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Bebop Spoken There

More from Jazz Monthly:

John Postgate: "Oscar Peterson played a good solo in 1954..." - (Jazz Monthly August 1960)

Bill Evans: "A composer writes something, and an orchestra interprets it--he spends maybe six months writing 10 minutes of music, but a jazz musician spends 10 minutes of playing 10 minutes of music, and he performs it himself". - (Jazz Monthly July1960).

Archives

Today Saturday October 21

Afternoon

???????

Evening

Tees Valley Jazzmen - Sadberge Village Hall, 5 Beacon Grange Park, Sadberge, Darlington DL2 1TW. 7:30pm. £9.00. inc cheese & biscuits, BYOB.

Mat Maneri/Evan Parker/Lucian Ban: Sounding Tears - Sage Gateshead. 7:45pm. £13.50.

The Exiles - The Globe, 11 Railway St., Newcastle NE4 7AD. 8:00pm. £5.00. Line-up: Dave Hignett (trumpet), Niall Armstrong (tenor sax), Mike Cunningham (piano), Hazel Hanley (double bass) & Paul ‘Sid’ Wight (drums).

George Shovlin & the Radars - Billy Bootleggers, Nelson St, Newcastle NE1 5AN. 9:00pm. Free.

To the best of our knowledge, details of the above events are correct but may be subject to alteration.

Monday, June 02, 2014

Zoe Gilby & Andy Champion // Paul Edis @ The Bridge Hotel. June 1

Zoe Gilby (voice) & Andy Champion (double bass); Paul Edis (keyboards).
(Review by Russell/Photos courtesy of Ken Drew)
The first day of June, a warm summer’s evening and a good turn out at the Bridge Hotel. Splinter @ the Bridge hosts Zoe Gilby and Andy Champion were looking at a blank date in the schedule with the late cancellation of the proposed gig, so, the obvious answer was to ask themselves if they were available do a voice and bass set (they were) and if a half-decent piano player could be found to play a solo set it would be problem solved. After a second’s thought Paul Edis was the obvious choice (and he was available at a reasonable fee!).
The Gilby-Champion partnership took familiar and not so familiar material and reworked it in the pared-down duo format. It freed Gilby to explore her vocal range, improvising on a lyric. The opening number – Pink Floyd’s Money – illustrated the range and dexterity of the voice and Andy Champion’s imperious technique as double bassist. The Joni Mitchell take on Mingus’ Goodbye Pork Pie Hat found favour with Gilby, the melody intact. Kate Bush’s Kashka From Baghdad, perhaps not obvious material at a jazz gig, worked, as did two standards from the repertoire – Nice Work If You Can Get It and Well, You Needn’t – the latter featuring arco bass from Champion. Nick Cave’s menacing Red Right Hand has rapidly established itself in the set list alongside The Midnight Bell (a Gilby quartet staple inspired by a Patrick Hamilton novel). As a finale Gilby invited Paul Edis to join them on a corking Straight No Chaser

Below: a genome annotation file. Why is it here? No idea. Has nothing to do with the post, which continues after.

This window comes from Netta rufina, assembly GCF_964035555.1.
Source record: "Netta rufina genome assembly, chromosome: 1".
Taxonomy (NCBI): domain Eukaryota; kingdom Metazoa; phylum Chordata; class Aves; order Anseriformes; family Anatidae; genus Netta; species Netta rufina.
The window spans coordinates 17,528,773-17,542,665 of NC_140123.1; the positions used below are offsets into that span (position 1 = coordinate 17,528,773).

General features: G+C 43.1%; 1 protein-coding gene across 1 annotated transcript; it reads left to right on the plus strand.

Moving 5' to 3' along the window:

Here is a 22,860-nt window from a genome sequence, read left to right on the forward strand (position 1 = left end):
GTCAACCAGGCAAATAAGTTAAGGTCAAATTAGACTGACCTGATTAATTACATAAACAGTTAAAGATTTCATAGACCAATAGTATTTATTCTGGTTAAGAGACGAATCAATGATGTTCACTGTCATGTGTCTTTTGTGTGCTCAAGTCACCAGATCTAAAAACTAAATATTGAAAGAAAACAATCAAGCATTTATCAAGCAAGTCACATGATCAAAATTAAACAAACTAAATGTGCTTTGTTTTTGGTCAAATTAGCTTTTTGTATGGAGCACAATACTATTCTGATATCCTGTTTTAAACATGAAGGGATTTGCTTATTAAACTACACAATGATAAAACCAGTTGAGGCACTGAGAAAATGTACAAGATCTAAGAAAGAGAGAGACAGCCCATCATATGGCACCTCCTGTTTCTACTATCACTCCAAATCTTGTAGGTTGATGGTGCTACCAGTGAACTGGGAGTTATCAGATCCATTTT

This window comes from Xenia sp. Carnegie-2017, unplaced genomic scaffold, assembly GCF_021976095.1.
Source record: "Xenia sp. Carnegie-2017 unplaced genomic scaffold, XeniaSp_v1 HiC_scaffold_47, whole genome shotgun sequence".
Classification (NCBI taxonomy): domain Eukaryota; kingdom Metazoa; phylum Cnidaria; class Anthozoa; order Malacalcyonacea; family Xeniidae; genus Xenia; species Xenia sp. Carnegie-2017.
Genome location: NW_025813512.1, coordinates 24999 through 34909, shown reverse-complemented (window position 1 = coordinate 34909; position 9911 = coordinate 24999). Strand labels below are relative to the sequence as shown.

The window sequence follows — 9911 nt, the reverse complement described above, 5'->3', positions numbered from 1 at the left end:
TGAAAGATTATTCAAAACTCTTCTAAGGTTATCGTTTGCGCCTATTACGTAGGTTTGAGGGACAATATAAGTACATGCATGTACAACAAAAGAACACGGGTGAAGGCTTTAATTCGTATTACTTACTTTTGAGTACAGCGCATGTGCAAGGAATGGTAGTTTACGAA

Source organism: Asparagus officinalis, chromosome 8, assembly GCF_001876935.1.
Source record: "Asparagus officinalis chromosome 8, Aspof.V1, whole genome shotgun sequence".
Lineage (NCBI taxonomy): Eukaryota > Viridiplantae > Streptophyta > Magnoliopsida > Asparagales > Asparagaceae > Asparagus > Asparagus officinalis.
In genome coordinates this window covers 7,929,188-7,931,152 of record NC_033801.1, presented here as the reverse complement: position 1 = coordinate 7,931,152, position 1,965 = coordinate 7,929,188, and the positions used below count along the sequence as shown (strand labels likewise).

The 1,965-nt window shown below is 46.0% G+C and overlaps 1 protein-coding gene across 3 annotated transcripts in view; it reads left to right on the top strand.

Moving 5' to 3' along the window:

Earlier Edis played solo. A set of original compositions (some available as a down load at www.pauledis.co.uk) and one or two standards held the attention of the Splinter audience. The self-deprecating Edis made light of From Nothing to Nowhere and Not Like Me, two tunes many a piano player would love to have written and performed. A Messiaen-inspired piece (a composition given the seal of approval in the cloistered environs of academe, so said Edis!), some Monk (inclusion compulsory!) and My Favourite Things made this all too short set a joy for lovers of jazz piano (the room seemingly full of them!). Giant Steps and New Distraction (Edis’ musings on the distracting iPadiPhoneiWant generation) hit the bulls-eye as subtle left hand stride patterns surfaced mid-Coltrane and mid-Edis. An element of levity rarely goes amiss and Bring Me Sunshine brought a smile to the faces of those present.     
Russell.      .                                

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Bebop Spoken Here -- Here, being the north-east of England -- centred in the blues heartland of Newcastle and reaching down to the Tees Delta and looking upwards to the Land of the Kilt.
Not a very original title, I know; not even an accurate one as my taste, whilst centred around the music of Bird and Diz, extends in many directions and I listen to everything from King Oliver to Chick Corea and beyond. Not forgetting the Great American Songbook the contents of which has provided the inspiration for much great jazz and quality popular singing for round about a century.
The idea of this blog is for you to share your thoughts and pass on your comments on discs, gigs, jazz - music in general. If you've been to a gig/concert or heard a CD that knocked you sideways please share your views with us. Tell us about your favourites, your memories, your dislikes.
Lance (Who wishes it to be known that he is not responsible for postings other than his own and that he's not always responsible for them.)
Contact: lanceliddle@gmail.com I look forward to hearing from you.

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